Telenator

Doctor of Teleocity
Vendor Member
Joined
Sep 19, 2005
Posts
14,888
Location
Vermont
Consider this. If you step up on stage with a glittering guitar decked out in double binding, tree of life inlay, exotic woods and vibrant flaming finish, the audience is going to raise their expectations of what you're about to do.
If you jump up there with a ravaged humble Tele who's neck looks like it was used to stir up a pot of old lye soap, people will comment after show about the incredible sounds you were able to coax from that old homely instrument.
 

DekeDog

Tele-Afflicted
Joined
May 12, 2019
Posts
1,923
Location
Carolina
Personally, I'd never use anything on my fretboard that contains wax. I really don't care for the buildup and residue that wax creates. When the liquid polymeric layer is drying, wax migrates to the surface and can build up creating gunk on the surface.

I don't have any experience formulating fretboard cleaners/conditioners, but I did work as a coatings chemist for 35 years, so there's that. Oils dry (or cure, for lack of a better word) either through evaporation or through oxidation. Essential oils dry primarily through evaporation. That's why they are primarily used for their ability to dissolve resins or for aroma therapy. It is likely that that essential oils are not as good for reintroducing rejuvenating oils back into the fretboard due to their volatile nature. They might be better used for removing oils and grime from fingers. Because of the volatility of naphtha and mineral spirits, and to a lesser extent, lemon oil, they may be used more effectively as a cleaner than a conditioner. Tung oil, mineral oil, and vegetable oils dry more through oxidation/cross-linking.

Oxidizing oils, when oxidized and cross-linked, dry hard, and will likely be more effective at reintroducing oils back into the fretboard wood. But oxidation usually takes hours to occur, and there will likely be some residue from the oils. That's why it is important to wipe away those oils to leave as thin a layer as possible on the fretboard so that the oil penetrates wood pores and doesn't set on top.

Maple fretboards have a polymeric coating, and as such, may be best cleaned with a damp cloth, or some solvent, like naphtha, that is not a solvent for the coating.
 

SRHmusic

Tele-Afflicted
Joined
Oct 19, 2020
Posts
1,872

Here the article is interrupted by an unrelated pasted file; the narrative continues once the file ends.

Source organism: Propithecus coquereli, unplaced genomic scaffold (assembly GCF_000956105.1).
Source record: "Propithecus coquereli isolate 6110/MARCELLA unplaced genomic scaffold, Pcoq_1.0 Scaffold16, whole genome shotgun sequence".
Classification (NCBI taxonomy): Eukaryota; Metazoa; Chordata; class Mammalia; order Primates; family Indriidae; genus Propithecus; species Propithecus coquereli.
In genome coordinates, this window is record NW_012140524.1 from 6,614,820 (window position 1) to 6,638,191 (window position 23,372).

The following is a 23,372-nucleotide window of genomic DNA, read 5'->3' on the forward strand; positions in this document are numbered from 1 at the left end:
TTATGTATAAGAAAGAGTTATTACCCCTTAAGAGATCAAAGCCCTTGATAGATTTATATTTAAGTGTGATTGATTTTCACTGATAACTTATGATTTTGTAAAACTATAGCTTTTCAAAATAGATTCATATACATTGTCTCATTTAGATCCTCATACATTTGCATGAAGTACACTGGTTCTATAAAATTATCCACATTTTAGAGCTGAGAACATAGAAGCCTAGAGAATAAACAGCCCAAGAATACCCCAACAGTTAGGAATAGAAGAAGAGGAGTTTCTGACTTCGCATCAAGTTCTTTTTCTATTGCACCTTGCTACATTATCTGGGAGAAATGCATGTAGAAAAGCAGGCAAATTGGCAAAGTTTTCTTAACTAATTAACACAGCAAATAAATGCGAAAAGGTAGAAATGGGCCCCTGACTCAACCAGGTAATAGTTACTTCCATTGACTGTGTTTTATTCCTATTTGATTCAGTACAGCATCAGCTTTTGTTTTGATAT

Location
North Carolina, USA
Personally, I'd never use anything on my fretboard that contains wax. I really don't care for the buildup and residue that wax creates. When the liquid polymeric layer is drying, wax migrates to the surface and can build up creating gunk on the surface.
...
I had thought that, as well, but always had found oils alone just didn't work all that well, being rubbed off and drying too soon, requiring frequent reapplication. After having two guitars worked on by a top repair person here and seeing the best results I've ever seen, he told me what he used (see my post above). He had learned it from a top tier tech on the west coast. There is really no build up. Perhaps the oil thins the wax enough to prevent that. Just enough stays in the wood to keep the oil in longer. Really nice results.
 

wabashslim

Friend of Leo's
Joined
Nov 26, 2005
Posts
3,802
Age
71
Location
Sonorous Desert
You put COCONUT OIL on your guitar?!? Why???
It's not that unusual, certainly not unusual enough to rate that many punctuation marks.

Now, you want off-label condiment usage - find the old GP mag where Stephen Stills talks about rubbing barbecue sauce into his bass's strings because he likes them "thumpy".

As for the coconut oil I just might do that to my old homebrew guitar with the rosewood fingerboard from a Yamaha acoustic. This would be a good time since it's still hot outside and the oil stays liquid all the time. When winter comes it solidifies, even with the house's furnace running. How does it know what season it is? I want something that magical in my guitar! 😉
 

RLee77

Friend of Leo's
Joined
May 15, 2016
Posts
4,466
Location
Nevada
So you're doing the vibrato by pushing sideways and releasing rather than push pull? I suppose not entirely impossible, but not an approach that would occur to me as practical.
At this point I’m not sure if I’m getting punk’d or if, as a classical guitar player, you just arent familiar with electric guitar string bending/vibrato, as done by players since the invention of the electric guitar. You can watch some videos on string bending/vibrato if you really don’t understand it. I’m not doing anything unusual technique-wise.
 

RLee77

Friend of Leo's
Joined
May 15, 2016
Posts
4,466
Location
Nevada
It's not that unusual, certainly not unusual enough to rate that many punctuation marks.

Now, you want off-label condiment usage - find the old GP mag where Stephen Stills talks about rubbing barbecue sauce into his bass's strings because he likes them "thumpy".

As for the coconut oil I just might do that to my old homebrew guitar with the rosewood fingerboard from a Yamaha acoustic. This would be a good time since it's still hot outside and the oil stays liquid all the time. When winter comes it solidifies, even with the house's furnace running. How does it know what season it is? I want something that magical in my guitar! 😉
And coconut oil always reminds me of Hawaii, because all the tourists there smell like coconut sunscreen. Another plus!
 

oldunc

Friend of Leo's
Joined
Jan 31, 2014
Posts
3,171
Location
California
At this point I’m not sure if I’m getting punk’d or if, as a classical guitar player, you just arent familiar with electric guitar string bending/vibrato, as done by players since the invention of the electric guitar. You can watch some videos on string bending/vibrato if you really don’t understand it. I’m not doing anything unusual technique-wise.
It seemed like a pretty straightforward question, but I don't see much point in pursuing it. Neither string bending nor vibrato is limited to electric guitars, but those I've seen doing it appear to be using a push/pull technique; push release seems awfully tricky.
 

Chip

Friend of Leo's
Joined
Feb 25, 2005
Posts
2,697
Age
55
Location
Macedonia, Ohio
I’ve been using this stuff for years and does a great job.
992E75A0-D7EA-445F-9E9C-15080A46DCD8.jpeg
 




Top